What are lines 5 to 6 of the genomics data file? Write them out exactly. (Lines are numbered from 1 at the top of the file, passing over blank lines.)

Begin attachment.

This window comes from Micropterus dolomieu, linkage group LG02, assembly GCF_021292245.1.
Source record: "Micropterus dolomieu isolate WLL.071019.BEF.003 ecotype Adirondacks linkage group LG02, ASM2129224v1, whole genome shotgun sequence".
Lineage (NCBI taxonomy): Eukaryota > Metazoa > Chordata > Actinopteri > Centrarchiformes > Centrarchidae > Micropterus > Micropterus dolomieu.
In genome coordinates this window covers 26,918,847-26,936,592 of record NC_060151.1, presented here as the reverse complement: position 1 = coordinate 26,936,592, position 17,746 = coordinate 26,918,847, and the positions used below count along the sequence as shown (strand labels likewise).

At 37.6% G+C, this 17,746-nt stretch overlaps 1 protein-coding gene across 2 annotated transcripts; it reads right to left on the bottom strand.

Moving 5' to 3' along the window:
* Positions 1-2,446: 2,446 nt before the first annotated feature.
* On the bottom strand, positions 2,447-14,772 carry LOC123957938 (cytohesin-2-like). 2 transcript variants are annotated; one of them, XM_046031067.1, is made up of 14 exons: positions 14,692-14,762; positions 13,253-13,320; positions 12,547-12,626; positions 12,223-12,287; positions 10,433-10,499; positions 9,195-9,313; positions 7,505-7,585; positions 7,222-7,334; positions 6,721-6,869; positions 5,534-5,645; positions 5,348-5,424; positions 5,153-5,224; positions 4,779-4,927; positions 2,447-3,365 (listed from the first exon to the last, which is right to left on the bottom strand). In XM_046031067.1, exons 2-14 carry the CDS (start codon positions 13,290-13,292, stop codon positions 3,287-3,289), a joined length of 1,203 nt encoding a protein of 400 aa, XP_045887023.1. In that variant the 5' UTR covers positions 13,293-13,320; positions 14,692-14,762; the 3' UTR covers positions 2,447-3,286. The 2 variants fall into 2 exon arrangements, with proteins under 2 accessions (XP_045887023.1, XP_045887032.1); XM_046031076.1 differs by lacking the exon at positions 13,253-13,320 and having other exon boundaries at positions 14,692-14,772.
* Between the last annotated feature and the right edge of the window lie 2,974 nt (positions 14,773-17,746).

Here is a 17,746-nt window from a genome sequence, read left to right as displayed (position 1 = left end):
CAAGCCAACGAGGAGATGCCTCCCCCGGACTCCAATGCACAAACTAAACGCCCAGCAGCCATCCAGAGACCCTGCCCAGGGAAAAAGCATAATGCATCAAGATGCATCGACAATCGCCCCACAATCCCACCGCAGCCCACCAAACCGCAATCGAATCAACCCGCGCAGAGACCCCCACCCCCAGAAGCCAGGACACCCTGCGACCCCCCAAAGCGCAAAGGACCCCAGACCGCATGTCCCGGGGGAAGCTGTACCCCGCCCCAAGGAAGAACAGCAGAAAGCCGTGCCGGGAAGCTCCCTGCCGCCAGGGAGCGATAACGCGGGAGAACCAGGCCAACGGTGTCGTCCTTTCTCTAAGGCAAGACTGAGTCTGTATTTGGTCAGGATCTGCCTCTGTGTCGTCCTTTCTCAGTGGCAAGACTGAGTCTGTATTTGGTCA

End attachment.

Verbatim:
At 37.6% G+C, this 17,746-nt stretch overlaps 1 protein-coding gene across 2 annotated transcripts; it reads right to left on the bottom strand.

Moving 5' to 3' along the window: